The Hevron case involved an incident that occurred in April 2005. Hevron residents were protesting against the decision to allow an Arab family with a strong terrorist background to move into a house adjacent to the Avraham Avinu neighborhood. At one point, the boy was standing atop a fence, and the police officer in question ordered him to come down. The boy did so, and then, he said, "the policeman bent back two fingers on my right hand, for no reason. He bent them and it hurt and I cried."
The boy's testimony was backed up two adult Hevron residents.
Jerusalem District Court justice Moshe Bar-Am rejected the policeman's story that the boy began crying while he was still atop the fence. Bar-Am said, "I hereby rule that the officer bent the boy's fingers after he got down from the fence, without any reason or justification being given... True, the boy's behavior was not appropriate... but certainly a police officer can be expected to show patience and restraint even towards those who disobey legal orders, and certainly towards little children..."
However, because the judge said he was not persuaded that the police officers' behavior was premeditated and intended to hurt, "this behavior must be seen as a momentary lapse and a spontaneous, though unacceptable, reaction towards one who knowingly violated a clear order..." The judge therefore ordered the policeman to pay 1,500 shekels to the boy.
The Federman Legacy
The boy is the son of Noam Federman, who himself has been involved in many court cases in the past. Just four weeks ago, he was briefly arrested during a demonstration against the administrative orders distancing some 20 young men from their homes and families in Judea and Samaria. (This past Thursday, one of the 20 was freed - five days before his distancing orders were to expire - as the result of a court case represented by Atty. Yitzchak Bam of the Land of Israel Legal Forum.)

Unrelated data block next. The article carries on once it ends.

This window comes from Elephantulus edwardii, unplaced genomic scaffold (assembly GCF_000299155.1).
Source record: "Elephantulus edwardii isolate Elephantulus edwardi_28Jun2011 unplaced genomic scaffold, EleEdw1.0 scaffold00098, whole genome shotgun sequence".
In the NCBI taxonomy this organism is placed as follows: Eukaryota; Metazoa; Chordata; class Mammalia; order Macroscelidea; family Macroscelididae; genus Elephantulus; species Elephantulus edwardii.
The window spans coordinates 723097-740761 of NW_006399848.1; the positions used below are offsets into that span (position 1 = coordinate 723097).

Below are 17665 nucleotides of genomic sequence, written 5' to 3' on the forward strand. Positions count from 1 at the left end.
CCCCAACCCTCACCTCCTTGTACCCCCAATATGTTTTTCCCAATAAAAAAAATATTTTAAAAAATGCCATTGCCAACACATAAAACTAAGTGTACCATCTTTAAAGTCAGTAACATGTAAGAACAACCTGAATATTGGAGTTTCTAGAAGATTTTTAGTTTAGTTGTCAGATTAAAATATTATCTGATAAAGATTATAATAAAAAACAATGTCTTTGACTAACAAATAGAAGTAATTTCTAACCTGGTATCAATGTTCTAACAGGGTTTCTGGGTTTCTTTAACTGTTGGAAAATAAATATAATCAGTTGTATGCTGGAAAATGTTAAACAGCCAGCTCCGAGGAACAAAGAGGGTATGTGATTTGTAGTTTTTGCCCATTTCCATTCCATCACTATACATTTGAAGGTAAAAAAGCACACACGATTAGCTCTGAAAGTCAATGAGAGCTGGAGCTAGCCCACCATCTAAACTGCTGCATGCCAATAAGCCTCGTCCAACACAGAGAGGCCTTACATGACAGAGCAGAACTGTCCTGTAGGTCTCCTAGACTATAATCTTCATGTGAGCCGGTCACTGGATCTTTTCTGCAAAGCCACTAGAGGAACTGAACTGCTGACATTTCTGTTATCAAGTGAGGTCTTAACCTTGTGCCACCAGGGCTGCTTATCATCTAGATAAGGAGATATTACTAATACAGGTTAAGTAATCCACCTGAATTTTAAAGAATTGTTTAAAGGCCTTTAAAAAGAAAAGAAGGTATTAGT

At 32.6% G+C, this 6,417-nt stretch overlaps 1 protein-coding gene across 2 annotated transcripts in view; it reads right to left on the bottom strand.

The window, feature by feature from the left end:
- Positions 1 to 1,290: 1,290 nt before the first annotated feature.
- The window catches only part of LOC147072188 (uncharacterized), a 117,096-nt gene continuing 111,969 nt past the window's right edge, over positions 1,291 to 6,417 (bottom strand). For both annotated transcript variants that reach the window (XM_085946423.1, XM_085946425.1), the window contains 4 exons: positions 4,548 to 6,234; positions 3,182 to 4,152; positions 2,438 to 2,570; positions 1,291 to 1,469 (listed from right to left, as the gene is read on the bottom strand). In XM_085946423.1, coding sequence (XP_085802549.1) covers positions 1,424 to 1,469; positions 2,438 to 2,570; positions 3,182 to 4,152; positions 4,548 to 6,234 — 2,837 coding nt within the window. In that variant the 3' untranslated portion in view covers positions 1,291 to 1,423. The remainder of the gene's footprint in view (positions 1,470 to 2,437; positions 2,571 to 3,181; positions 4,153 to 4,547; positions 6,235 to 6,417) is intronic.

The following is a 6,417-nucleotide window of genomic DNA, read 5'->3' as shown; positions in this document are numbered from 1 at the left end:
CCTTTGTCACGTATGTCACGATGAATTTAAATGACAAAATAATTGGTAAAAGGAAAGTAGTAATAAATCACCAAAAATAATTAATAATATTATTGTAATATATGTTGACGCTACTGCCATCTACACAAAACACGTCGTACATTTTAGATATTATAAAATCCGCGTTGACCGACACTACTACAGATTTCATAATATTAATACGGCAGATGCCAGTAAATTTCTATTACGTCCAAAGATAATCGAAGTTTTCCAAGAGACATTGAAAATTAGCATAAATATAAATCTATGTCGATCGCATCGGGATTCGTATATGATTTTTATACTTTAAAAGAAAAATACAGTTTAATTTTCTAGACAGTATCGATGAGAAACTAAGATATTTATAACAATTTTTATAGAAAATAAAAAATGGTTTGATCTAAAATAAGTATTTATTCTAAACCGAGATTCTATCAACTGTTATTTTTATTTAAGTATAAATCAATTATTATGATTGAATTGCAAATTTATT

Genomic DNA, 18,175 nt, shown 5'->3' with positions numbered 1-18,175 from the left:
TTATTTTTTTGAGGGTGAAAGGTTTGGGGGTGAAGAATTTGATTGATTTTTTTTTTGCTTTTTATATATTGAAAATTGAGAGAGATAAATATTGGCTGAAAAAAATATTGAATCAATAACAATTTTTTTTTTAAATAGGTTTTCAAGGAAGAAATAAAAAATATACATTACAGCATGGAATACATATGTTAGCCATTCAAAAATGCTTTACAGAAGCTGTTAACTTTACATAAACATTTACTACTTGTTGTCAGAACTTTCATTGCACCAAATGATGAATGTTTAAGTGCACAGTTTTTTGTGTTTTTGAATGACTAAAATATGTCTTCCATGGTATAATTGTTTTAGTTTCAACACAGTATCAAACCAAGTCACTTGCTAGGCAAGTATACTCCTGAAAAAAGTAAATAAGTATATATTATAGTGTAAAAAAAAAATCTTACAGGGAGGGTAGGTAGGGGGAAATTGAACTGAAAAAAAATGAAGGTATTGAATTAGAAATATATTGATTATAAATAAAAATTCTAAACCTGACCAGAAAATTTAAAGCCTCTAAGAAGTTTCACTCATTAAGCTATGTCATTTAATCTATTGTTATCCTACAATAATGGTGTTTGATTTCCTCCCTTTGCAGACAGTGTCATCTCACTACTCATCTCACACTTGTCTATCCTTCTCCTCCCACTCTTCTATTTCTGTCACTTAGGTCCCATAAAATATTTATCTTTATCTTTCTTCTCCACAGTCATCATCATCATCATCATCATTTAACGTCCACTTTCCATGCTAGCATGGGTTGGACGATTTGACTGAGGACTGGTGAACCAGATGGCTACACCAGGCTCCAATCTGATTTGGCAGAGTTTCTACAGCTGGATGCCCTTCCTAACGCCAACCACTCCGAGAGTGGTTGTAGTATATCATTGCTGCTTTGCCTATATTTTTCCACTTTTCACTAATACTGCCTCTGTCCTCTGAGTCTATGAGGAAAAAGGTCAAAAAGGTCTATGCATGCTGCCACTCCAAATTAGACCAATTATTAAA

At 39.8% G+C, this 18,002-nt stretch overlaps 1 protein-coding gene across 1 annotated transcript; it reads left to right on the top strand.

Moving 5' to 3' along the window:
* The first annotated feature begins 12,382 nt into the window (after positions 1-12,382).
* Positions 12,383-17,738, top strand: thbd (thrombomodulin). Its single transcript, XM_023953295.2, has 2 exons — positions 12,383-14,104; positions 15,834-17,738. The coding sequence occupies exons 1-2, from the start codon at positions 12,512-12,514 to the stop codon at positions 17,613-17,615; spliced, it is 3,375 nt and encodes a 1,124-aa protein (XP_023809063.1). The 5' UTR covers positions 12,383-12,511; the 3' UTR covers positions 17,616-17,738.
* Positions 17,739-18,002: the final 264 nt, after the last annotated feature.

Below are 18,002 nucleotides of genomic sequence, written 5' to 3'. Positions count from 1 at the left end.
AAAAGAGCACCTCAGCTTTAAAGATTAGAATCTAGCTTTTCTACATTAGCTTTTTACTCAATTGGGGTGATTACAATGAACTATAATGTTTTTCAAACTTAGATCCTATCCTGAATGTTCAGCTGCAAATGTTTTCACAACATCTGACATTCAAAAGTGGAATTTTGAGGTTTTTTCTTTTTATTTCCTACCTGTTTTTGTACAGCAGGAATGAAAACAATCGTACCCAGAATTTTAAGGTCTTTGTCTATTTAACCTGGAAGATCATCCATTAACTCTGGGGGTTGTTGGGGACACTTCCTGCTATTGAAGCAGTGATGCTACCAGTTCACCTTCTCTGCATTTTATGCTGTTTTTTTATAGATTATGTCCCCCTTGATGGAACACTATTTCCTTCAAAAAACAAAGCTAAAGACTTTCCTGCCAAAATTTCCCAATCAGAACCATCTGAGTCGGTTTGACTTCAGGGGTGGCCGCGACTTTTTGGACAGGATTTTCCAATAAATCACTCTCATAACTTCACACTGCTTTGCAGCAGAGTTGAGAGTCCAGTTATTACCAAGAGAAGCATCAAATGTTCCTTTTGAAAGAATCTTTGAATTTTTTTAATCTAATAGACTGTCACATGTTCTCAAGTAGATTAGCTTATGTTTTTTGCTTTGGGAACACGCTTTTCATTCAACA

Federman was placed under administrative detention and house arrest for well over a year, and later he sued the government for false arrest - and was awarded 100,000 shekels in damages. Federman's daughter also has a history with the legal system; she was arrested at the same protest as her brother, but refused to cooperate with what she called the "non-Torah legal system" and was kept in prison for many weeks.
Two months ago, the Ministry of Justice turned down Noam Federman's application to be licensed as an attorney. This, following his having been charged over 20 times with various counts of disturbing the peace; he defended himself in court, and was convicted eight times. Despite his legal success rate in court, and his law school studies, he is currently not allowed to practice law in Israel.
Policeman on Trial for Choking
In Be'er Sheva today, the trial of a policeman accused of choking a Gush Katif teenager during an anti-Disengagement protest began. The picture of the Border Guard policeman fiercely gouging his fingers into the neck of Elad Cohen of Netzer Hazani was widely circulated, but identifying the policeman himself took some time. The incident occurred at the Kisufim Crossing in the weeks before the expulsion of 9,000 Jews from their homes in Gush Katif and northern Shomron.